Journal of Cultural Economics

, Volume 43, Issue 4, pp 527–544 | Cite as

Economics and novels: good, evil and becoming better people

  • Dwight R. Lee
  • Cecil BohanonEmail author
Original Article


This paper considers differences in how economists and novelists view the importance of good and evil in determining social outcomes. As opposed to novelists, economists see the possibility of achieving desirable outcomes through the pursuit of self-interest in markets with good and evil having little influence on that achievement. However, the paper also considers problems with relying on self-interest alone to generate publicly desirable outcomes through markets and points out limits to self-interest in markets. It is argued that novels and literature are a time-tested way of promoting the moral education necessary for well-functioning markets. Attention is turned to the similarities between Adam Smith’s theory of moral sentiments and the novels of Jane Austen on the means by which people are able to transcend narrow self-interest in ways that improve both economic and social outcomes.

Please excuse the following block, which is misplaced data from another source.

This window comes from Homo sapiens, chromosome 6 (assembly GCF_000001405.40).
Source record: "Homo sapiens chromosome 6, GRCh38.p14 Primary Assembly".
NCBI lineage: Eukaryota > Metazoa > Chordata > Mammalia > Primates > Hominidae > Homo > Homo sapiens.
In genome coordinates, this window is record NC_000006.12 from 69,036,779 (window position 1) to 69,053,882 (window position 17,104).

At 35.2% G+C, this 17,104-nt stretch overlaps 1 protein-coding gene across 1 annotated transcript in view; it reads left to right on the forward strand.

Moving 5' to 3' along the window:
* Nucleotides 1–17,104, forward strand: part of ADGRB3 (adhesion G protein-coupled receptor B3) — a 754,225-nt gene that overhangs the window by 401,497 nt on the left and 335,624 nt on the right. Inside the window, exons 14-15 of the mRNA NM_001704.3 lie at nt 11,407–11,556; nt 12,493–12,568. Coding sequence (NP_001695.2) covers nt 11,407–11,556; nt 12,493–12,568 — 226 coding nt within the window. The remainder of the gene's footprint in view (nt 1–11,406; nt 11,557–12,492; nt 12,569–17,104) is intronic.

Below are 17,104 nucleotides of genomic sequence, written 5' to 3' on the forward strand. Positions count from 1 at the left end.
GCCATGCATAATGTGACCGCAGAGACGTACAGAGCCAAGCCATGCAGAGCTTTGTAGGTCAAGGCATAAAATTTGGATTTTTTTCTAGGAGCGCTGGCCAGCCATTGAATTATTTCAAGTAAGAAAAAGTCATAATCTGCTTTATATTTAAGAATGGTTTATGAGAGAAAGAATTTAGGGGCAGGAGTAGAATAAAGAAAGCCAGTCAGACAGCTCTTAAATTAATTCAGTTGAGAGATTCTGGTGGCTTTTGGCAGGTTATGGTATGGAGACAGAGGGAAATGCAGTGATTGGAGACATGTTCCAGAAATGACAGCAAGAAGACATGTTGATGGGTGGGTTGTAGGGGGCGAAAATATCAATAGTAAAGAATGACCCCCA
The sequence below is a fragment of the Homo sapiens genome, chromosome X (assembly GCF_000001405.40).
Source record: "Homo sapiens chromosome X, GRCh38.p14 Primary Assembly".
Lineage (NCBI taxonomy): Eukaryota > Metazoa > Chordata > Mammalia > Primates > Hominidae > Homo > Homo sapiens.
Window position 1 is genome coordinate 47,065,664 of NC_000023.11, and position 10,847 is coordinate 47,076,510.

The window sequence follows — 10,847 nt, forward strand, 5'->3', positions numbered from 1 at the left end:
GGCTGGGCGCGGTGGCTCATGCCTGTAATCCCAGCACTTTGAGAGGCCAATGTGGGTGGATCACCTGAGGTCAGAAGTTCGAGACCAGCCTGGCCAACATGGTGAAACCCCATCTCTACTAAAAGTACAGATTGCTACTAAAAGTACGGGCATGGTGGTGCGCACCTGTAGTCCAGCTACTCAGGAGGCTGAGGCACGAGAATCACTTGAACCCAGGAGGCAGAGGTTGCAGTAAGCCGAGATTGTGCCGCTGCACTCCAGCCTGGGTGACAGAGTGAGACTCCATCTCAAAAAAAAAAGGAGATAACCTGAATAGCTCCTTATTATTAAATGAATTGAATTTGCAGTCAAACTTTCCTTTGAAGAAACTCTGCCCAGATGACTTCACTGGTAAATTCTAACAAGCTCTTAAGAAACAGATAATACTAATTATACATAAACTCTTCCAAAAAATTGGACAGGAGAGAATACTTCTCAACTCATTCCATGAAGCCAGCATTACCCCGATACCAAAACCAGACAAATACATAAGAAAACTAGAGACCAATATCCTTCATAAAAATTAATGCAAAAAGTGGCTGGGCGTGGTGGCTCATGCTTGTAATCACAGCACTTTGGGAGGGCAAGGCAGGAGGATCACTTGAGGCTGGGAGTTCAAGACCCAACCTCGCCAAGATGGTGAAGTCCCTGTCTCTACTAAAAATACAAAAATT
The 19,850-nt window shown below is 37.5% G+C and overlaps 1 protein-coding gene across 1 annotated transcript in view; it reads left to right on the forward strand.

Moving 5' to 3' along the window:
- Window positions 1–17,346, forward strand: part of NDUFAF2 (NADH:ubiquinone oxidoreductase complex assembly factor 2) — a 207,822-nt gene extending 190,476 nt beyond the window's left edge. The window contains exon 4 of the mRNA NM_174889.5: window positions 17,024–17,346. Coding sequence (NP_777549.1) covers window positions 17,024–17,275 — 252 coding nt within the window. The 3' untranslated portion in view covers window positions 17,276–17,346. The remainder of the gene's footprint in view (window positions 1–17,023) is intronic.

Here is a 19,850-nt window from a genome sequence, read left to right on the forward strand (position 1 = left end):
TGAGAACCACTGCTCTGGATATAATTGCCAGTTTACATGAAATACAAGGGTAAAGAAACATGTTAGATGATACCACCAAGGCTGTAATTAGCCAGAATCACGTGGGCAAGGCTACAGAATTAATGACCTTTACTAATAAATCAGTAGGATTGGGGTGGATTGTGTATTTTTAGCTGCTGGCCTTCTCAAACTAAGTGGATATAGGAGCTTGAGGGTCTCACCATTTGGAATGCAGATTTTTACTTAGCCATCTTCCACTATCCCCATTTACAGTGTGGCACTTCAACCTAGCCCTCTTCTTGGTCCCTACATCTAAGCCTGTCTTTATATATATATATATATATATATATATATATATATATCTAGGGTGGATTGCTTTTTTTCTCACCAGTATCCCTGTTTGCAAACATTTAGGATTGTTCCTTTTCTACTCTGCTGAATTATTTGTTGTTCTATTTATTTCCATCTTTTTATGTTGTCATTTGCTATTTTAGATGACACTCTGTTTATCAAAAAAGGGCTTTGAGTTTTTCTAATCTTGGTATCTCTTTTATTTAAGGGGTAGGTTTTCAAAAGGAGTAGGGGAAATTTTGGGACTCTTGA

Economics and literature Economics and novels Economics and morality Limits of self-interest Price signals Economics and information Coordination problems Public choice Cultural economics Adam Smith Jane Austen 



No external funding was received by the authors for this work.


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Copyright information

© Springer Science+Business Media, LLC, part of Springer Nature 2019

Authors and Affiliations

  1. 1.Institute for the Study of Political Economy, Department of Economics, Miller College of BusinessBall State UniversityMuncieUSA
  2. 2.Department of Economics, Miller College of BusinessBall State UniversityMuncieUSA

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